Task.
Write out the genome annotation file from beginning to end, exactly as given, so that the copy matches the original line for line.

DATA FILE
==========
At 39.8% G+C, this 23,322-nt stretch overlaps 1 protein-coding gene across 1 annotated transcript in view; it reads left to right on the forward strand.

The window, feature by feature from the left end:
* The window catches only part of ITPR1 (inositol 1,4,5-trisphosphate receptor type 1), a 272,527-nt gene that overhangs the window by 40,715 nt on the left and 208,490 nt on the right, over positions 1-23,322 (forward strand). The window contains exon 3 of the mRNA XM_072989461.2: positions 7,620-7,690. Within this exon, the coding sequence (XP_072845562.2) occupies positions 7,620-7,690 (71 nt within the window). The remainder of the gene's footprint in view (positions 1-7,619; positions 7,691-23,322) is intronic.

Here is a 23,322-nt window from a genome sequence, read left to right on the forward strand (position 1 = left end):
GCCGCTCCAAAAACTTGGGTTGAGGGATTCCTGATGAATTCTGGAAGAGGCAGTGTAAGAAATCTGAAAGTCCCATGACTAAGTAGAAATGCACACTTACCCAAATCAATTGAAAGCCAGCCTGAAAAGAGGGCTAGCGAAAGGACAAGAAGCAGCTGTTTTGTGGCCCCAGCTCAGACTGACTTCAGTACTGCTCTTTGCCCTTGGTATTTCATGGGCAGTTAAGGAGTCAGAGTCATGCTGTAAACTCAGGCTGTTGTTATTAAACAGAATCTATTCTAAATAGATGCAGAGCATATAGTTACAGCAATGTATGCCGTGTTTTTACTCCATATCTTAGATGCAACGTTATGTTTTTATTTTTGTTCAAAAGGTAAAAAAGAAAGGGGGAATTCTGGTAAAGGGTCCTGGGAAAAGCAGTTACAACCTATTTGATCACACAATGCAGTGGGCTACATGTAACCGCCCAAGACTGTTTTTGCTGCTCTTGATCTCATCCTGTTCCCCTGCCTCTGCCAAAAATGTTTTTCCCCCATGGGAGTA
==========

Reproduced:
At 39.8% G+C, this 23,322-nt stretch overlaps 1 protein-coding gene across 1 annotated transcript in view; it reads left to right on the forward strand.

The window, feature by feature from the left end:
* The window catches only part of ITPR1 (inositol 1,4,5-trisphosphate receptor type 1), a 272,527-nt gene that overhangs the window by 40,715 nt on the left and 208,490 nt on the right, over positions 1-23,322 (forward strand). The window contains exon 3 of the mRNA XM_072989461.2: positions 7,620-7,690. Within this exon, the coding sequence (XP_072845562.2) occupies positions 7,620-7,690 (71 nt within the window). The remainder of the gene's footprint in view (positions 1-7,619; positions 7,691-23,322) is intronic.

Here is a 23,322-nt window from a genome sequence, read left to right on the forward strand (position 1 = left end):
GCCGCTCCAAAAACTTGGGTTGAGGGATTCCTGATGAATTCTGGAAGAGGCAGTGTAAGAAATCTGAAAGTCCCATGACTAAGTAGAAATGCACACTTACCCAAATCAATTGAAAGCCAGCCTGAAAAGAGGGCTAGCGAAAGGACAAGAAGCAGCTGTTTTGTGGCCCCAGCTCAGACTGACTTCAGTACTGCTCTTTGCCCTTGGTATTTCATGGGCAGTTAAGGAGTCAGAGTCATGCTGTAAACTCAGGCTGTTGTTATTAAACAGAATCTATTCTAAATAGATGCAGAGCATATAGTTACAGCAATGTATGCCGTGTTTTTACTCCATATCTTAGATGCAACGTTATGTTTTTATTTTTGTTCAAAAGGTAAAAAAGAAAGGGGGAATTCTGGTAAAGGGTCCTGGGAAAAGCAGTTACAACCTATTTGATCACACAATGCAGTGGGCTACATGTAACCGCCCAAGACTGTTTTTGCTGCTCTTGATCTCATCCTGTTCCCCTGCCTCTGCCAAAAATGTTTTTCCCCCATGGGAGTA